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Scand J Immunol. 2004 Nov;60(5):437-48.

Interferon-gamma mediates neuronal killing of intracellular bacteria.

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1
Department of Neuroscience, Karolinska Institutet, Stockholm, Sweden.

Abstract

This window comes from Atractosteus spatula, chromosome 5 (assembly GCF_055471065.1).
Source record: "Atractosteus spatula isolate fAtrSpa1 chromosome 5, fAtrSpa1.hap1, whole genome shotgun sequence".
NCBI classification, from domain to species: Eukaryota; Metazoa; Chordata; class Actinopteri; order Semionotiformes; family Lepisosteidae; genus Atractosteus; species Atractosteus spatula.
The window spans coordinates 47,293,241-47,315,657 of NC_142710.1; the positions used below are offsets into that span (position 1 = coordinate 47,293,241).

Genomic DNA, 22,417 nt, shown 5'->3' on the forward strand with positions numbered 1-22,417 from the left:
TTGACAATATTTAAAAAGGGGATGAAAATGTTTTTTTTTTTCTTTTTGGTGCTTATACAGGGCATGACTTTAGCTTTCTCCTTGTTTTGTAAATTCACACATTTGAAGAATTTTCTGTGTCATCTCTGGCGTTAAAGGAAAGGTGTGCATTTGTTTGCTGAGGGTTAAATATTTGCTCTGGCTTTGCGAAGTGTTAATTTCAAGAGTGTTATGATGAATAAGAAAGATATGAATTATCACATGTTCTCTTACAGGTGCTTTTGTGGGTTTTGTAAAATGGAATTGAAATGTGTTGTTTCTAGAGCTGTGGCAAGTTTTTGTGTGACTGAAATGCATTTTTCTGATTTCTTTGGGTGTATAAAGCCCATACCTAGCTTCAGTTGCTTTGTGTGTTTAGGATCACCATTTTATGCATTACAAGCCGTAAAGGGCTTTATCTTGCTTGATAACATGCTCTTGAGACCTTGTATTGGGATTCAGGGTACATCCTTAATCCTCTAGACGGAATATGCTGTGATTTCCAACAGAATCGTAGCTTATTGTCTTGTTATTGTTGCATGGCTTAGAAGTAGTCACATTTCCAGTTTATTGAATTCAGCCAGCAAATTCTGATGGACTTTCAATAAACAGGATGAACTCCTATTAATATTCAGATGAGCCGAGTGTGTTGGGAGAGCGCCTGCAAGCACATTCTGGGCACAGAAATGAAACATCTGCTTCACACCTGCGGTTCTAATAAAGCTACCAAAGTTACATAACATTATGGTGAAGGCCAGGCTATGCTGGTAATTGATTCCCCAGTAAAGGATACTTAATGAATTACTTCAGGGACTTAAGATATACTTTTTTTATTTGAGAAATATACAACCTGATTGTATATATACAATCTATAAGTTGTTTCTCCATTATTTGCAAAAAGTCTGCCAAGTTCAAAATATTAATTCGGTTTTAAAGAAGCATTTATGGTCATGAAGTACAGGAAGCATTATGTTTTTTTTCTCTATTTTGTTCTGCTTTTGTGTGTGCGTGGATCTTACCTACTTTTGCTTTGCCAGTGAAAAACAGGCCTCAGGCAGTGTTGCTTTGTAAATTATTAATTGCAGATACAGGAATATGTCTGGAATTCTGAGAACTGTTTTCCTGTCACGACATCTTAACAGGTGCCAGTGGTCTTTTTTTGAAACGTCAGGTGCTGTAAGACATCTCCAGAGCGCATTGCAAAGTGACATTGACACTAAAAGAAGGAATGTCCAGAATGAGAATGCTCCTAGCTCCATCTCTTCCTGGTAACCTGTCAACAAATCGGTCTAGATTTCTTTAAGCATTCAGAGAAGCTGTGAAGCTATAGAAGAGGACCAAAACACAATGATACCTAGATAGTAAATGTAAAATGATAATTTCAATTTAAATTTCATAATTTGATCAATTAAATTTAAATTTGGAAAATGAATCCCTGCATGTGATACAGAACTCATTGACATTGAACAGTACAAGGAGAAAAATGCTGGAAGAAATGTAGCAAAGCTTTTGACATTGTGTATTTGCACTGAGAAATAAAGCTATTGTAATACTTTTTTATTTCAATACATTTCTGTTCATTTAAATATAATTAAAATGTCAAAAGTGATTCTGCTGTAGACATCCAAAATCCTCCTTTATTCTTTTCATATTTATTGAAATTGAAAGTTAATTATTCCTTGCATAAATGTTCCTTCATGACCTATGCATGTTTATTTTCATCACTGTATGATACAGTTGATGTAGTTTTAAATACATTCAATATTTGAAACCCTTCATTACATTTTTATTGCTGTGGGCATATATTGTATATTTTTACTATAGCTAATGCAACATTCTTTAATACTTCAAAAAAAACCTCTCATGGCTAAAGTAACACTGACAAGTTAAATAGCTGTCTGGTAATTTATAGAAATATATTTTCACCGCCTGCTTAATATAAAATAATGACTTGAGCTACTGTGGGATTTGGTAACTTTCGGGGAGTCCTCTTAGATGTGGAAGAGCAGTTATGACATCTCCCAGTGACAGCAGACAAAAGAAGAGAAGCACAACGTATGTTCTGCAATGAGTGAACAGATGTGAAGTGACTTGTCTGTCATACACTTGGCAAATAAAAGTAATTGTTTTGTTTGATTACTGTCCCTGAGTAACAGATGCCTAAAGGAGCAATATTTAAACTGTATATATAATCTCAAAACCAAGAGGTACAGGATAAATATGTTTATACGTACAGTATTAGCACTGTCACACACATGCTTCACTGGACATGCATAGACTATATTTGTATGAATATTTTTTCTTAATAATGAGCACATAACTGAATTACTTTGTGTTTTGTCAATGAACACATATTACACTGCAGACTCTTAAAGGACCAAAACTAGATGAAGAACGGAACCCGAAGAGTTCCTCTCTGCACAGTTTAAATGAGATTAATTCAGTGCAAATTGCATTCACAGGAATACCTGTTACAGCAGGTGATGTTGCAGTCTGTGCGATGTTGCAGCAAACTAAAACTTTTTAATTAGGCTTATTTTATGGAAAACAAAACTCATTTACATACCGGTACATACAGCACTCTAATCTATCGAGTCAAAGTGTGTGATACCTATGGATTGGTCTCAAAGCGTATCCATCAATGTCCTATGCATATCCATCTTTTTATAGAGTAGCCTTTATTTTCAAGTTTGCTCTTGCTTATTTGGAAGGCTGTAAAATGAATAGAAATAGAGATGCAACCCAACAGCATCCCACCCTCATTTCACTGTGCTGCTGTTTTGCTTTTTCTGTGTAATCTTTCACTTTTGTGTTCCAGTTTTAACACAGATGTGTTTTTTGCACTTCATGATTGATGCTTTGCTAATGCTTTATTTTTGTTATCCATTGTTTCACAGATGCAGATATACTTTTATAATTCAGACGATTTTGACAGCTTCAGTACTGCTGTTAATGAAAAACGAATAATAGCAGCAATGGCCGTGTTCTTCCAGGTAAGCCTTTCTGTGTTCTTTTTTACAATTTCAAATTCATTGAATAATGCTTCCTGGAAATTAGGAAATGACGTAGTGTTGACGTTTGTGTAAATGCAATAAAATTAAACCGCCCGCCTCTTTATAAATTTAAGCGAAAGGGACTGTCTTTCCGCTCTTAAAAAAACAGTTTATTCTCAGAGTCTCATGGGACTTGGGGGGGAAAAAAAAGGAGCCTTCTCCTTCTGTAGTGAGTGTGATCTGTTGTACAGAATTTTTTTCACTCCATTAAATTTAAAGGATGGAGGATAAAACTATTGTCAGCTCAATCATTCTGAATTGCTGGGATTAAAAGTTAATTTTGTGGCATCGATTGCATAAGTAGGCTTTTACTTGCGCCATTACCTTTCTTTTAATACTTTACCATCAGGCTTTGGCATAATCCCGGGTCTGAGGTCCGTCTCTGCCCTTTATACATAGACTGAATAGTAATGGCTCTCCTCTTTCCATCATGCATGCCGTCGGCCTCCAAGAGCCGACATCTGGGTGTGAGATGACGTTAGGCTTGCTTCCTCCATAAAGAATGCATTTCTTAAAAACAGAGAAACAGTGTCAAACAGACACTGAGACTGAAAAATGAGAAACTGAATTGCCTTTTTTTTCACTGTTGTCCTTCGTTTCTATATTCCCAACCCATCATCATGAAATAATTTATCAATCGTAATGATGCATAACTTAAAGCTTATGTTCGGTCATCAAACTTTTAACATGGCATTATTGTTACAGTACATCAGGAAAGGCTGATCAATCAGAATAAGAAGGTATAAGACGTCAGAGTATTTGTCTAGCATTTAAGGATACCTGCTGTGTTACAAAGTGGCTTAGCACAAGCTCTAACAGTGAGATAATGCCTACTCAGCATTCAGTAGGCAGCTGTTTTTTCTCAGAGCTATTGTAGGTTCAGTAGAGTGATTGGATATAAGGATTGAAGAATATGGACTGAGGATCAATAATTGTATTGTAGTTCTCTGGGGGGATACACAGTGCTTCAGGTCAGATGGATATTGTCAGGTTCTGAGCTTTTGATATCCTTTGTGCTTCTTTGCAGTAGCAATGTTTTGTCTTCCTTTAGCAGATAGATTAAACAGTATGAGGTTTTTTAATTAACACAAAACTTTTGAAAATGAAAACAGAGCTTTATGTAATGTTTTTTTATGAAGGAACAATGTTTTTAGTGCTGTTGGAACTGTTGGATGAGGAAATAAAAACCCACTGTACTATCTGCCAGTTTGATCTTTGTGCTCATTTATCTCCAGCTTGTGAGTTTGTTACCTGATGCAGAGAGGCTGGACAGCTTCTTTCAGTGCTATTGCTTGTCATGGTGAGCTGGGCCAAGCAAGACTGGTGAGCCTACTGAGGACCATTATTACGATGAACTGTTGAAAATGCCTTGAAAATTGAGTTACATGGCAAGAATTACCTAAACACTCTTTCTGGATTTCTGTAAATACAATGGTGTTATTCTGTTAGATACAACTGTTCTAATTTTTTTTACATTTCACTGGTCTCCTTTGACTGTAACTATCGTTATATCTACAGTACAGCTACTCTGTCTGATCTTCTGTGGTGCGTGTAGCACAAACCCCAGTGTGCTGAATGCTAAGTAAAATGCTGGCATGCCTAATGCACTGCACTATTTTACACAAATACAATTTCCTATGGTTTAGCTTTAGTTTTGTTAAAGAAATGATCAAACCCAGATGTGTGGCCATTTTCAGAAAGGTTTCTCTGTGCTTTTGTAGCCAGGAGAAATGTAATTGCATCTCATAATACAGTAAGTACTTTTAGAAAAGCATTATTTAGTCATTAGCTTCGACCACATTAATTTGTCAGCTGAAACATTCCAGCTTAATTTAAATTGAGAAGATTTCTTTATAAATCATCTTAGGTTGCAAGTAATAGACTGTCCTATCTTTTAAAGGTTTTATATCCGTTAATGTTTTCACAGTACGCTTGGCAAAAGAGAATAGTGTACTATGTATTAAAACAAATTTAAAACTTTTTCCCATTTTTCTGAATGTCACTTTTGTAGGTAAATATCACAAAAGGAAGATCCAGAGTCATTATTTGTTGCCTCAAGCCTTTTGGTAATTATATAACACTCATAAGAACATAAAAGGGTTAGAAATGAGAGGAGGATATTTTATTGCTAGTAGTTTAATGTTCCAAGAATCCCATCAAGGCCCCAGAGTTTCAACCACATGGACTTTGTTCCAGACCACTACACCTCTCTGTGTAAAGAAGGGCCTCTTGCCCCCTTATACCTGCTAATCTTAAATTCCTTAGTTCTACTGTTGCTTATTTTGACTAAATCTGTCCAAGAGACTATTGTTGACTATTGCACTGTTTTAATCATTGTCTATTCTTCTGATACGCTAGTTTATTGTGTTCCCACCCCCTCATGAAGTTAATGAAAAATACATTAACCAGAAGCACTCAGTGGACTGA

Neurons can be targets for microbes, which could kill the neurons. Just in reverse, we, in this study, report that bacteria can be killed when entering a neuron. Primary cultures of foetal mouse hippocampal neurons and a neuronal cell line derived from mouse hypothalamus were infected by Listeria monocytogenes. Treatment with interferon-gamma (IFN-gamma) did not affect bacterial uptake, but resulted in increased killing of intracellular bacteria, whereas the neuronal cell remained intact. The IFN-gamma-mediated bacterial killing was mapped to the neuronal cytosol, before listerial actin tail formation. Treatment with IFN-gamma induced phosphorylation of the transcription factor STAT-1 in neurons and IFN-gamma-mediated listerial killing was not observed in STAT-1(-/-) neurons or neurons treated with IFN regulatory factor-1 antisense oligonucleotides. IFN-gamma-treated neuronal cells showed increased levels of inducible nitric oxide synthase (iNOS) mRNA, and antisense iNOS oligonucleotides hampered the bacterial killing by neurons upon IFN-gamma treatment. This novel neuronal function - i.e., that of a microbe killer - could play a crucial role in the control of infections in the immuno-privileged nervous system.

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